The Democratic Republic of the Congo (DRC) today reported another double-digit rise in Ebola cases, as local leaders such as traditional chiefs and provincial representatives stepped up their efforts to convince community members to support the response efforts to end the outbreak.
New cases span 3 locations
All 17 of the newly confirmed cases are from the current epicenters: Katwa (11), Butembo (4), and Mandima (2), according to the health ministry's daily report. The flurry of new cases moved the outbreak total to 1,290, which includes 1,224 confirmed and 66 probable cases. Also, health officials are still investigating 251 suspected cases.
Twelve more people died from Ebola, 10 of them in their communities in Katwa, Mandima, and Butembo, exposing family members and neighbors to the virus. Two deaths occurred at Butembo's Ebola treatment center. Outbreak deaths have now reached 833.
The surge of cases in the DRC over the past few weeks has triggered panic in Katwa and Butembo, the health ministry said. However, it added that officials see some glimmers of optimism, such as an easing of resistance in some of the most inaccessible areas of the city, such as Mutsanga and Wayene.
"Although the rapid increase in the number of confirmed cases in recent weeks may be worrying, the epidemic is actually concentrated in some well-defined health areas and there has been no geographical spread of the virus," it said, noting the main hot spots are Katwa, Vuhovi, Masereka, and Mandima. "The epidemic has just resumed in areas that had already been affected because of patient mobility."
In other response developments, the health ministry said customary chiefs from the Beni-Lubero area who took part in a national traditional chiefs meeting in Butembo sent a message to their local people and recommendations to outbreak responders, which focuses on stopping Ebola at the homefront. The youth council in Lubero has also launched a campaign to enlist young people in helping stem the spread of Ebola in people's homes.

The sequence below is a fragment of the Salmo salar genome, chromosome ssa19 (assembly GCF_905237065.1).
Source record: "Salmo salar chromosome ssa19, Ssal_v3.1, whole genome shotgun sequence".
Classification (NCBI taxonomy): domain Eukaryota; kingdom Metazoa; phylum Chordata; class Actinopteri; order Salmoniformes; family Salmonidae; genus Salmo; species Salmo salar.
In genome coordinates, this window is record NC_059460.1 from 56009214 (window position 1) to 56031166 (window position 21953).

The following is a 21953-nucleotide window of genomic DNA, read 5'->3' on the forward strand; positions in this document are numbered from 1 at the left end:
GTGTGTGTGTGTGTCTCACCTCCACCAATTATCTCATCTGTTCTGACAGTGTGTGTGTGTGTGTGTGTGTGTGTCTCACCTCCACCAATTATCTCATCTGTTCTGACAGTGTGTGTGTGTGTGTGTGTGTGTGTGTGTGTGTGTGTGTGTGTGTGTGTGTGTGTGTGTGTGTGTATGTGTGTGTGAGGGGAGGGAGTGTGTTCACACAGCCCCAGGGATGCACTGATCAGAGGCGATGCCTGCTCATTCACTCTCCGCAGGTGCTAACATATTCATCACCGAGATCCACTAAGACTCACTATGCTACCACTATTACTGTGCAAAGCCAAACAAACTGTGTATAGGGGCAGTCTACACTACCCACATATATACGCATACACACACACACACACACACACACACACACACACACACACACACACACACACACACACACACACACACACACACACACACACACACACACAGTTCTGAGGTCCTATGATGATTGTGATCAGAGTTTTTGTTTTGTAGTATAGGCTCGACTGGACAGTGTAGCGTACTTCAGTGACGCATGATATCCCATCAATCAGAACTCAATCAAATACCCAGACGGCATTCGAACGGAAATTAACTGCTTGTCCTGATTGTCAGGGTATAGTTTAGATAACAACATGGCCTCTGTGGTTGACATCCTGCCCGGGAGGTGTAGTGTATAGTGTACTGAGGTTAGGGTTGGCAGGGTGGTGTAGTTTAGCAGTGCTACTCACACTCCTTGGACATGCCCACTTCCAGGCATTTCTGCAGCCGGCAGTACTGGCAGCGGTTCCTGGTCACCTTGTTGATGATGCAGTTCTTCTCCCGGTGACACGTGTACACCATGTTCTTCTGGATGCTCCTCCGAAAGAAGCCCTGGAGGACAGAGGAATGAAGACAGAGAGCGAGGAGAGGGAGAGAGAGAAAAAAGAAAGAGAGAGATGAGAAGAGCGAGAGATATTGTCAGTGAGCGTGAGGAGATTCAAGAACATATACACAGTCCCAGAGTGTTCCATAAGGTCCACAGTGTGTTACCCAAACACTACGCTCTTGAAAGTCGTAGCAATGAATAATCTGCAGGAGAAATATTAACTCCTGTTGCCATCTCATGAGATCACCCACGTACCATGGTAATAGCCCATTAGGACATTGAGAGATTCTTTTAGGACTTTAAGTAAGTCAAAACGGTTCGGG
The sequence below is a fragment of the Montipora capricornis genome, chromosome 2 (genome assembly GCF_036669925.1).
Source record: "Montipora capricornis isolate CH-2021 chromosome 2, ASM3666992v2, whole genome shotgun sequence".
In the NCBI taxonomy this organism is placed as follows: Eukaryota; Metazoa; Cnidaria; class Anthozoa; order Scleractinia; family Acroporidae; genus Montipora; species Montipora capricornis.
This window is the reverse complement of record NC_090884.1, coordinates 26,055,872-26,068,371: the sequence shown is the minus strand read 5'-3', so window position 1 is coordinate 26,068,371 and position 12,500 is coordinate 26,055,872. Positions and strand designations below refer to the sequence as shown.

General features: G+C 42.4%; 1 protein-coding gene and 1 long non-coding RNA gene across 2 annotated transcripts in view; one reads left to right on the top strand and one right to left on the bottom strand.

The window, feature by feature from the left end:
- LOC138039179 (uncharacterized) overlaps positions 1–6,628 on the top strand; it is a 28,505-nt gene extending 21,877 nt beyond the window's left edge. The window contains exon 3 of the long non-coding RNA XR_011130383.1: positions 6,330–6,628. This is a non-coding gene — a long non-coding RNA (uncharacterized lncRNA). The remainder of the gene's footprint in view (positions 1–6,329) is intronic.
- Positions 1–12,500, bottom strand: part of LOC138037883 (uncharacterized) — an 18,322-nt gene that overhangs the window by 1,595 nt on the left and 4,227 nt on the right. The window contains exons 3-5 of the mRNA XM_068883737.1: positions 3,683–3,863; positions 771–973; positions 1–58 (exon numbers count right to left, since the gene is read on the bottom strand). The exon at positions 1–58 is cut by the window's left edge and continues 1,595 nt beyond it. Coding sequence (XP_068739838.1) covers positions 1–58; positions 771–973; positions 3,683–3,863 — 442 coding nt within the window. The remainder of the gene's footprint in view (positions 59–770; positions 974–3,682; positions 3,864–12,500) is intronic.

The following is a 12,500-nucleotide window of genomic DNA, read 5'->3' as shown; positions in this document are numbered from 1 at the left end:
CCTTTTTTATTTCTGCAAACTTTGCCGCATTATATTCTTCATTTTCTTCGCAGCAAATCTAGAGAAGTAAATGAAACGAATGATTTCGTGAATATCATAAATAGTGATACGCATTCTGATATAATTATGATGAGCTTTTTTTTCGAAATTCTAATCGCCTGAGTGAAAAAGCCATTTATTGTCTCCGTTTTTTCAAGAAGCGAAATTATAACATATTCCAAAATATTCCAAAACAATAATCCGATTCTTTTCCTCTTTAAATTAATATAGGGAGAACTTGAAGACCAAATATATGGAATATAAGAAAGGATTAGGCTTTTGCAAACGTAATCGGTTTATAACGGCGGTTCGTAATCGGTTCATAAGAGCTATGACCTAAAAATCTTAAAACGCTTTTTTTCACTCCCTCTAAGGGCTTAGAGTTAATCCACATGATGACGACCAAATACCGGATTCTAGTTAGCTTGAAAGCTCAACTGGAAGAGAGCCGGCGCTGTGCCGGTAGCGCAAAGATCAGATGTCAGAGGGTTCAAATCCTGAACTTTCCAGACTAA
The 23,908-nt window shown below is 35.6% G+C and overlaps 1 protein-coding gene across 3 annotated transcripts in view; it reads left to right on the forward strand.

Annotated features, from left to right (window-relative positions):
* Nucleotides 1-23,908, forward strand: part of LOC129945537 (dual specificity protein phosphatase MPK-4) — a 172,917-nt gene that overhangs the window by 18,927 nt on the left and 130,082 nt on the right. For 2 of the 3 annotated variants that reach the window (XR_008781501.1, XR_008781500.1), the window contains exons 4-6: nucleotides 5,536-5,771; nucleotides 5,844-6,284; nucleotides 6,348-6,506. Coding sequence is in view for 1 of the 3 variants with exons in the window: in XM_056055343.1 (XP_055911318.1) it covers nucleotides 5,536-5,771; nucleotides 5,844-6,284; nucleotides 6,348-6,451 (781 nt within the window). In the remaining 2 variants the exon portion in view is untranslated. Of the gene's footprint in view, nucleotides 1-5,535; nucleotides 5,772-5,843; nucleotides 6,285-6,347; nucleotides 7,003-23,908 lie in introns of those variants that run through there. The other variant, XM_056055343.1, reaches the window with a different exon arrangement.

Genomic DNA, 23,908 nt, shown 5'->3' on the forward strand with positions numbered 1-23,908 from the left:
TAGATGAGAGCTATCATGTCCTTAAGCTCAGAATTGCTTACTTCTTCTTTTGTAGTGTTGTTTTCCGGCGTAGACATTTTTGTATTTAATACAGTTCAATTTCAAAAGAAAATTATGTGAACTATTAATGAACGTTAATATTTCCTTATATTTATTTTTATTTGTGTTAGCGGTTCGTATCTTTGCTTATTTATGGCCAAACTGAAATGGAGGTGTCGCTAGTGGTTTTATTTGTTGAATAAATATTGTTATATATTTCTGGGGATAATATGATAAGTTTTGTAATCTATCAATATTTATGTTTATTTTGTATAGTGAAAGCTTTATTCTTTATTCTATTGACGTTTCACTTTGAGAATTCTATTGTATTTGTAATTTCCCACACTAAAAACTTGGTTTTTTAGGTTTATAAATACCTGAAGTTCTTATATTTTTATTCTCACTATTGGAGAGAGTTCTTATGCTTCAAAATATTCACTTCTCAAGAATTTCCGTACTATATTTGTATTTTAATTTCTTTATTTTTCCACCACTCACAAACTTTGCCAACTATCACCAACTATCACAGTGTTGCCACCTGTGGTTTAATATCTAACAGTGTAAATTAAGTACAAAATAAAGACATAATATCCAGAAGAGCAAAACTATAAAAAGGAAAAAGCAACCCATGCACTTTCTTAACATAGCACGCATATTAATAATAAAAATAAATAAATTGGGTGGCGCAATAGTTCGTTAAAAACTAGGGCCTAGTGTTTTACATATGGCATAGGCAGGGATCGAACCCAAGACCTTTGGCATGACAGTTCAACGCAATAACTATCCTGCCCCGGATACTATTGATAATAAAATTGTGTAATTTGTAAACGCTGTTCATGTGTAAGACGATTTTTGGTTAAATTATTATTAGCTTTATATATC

They asked community members to distance themselves from anyone who minimizes Ebola and to accept that the disease is real. They also asked mothers and girls—who typically care for sick people at home—to avoid throwing rocks at the response teams.
Also, two national deputies from Ituri province went on a 3-day mission to Biakato in Mandima health zone, a town that has experienced an increase in confirmed Ebola cases in recent weeks, because response teams haven't been able to access sick patients due to community reluctance. They wrapped up their visit with a rally on Apr 14, where they reiterated prevention steps to stop the spread of the virus.
Sick doctor with more than 500 contacts
In its weekly situation report yesterday, the World Health Organization (WHO) said last week's continuing rise in activity totaled 110 new cases, but it noted that transmission is still confined, mostly to Katwa, Mandima, Butembo, and Vuhovi.
Four more health workers are among the new cases, all from community health centers in the hot spots. Since the outbreak began, the virus sickened 89 health workers, 32 of them fatally.
One of the patients is a medical doctor from Beni, who generated 534 contacts.
In other developments, outbreak partners including the International Organization for Migrationand the US Centers for Disease Control and Prevention hosted a workshop to develop a plan to reinforce screening at the airport in Goma, the capital of North Kivu province.
Apr 17 DRC update
Apr 16 WHO situation report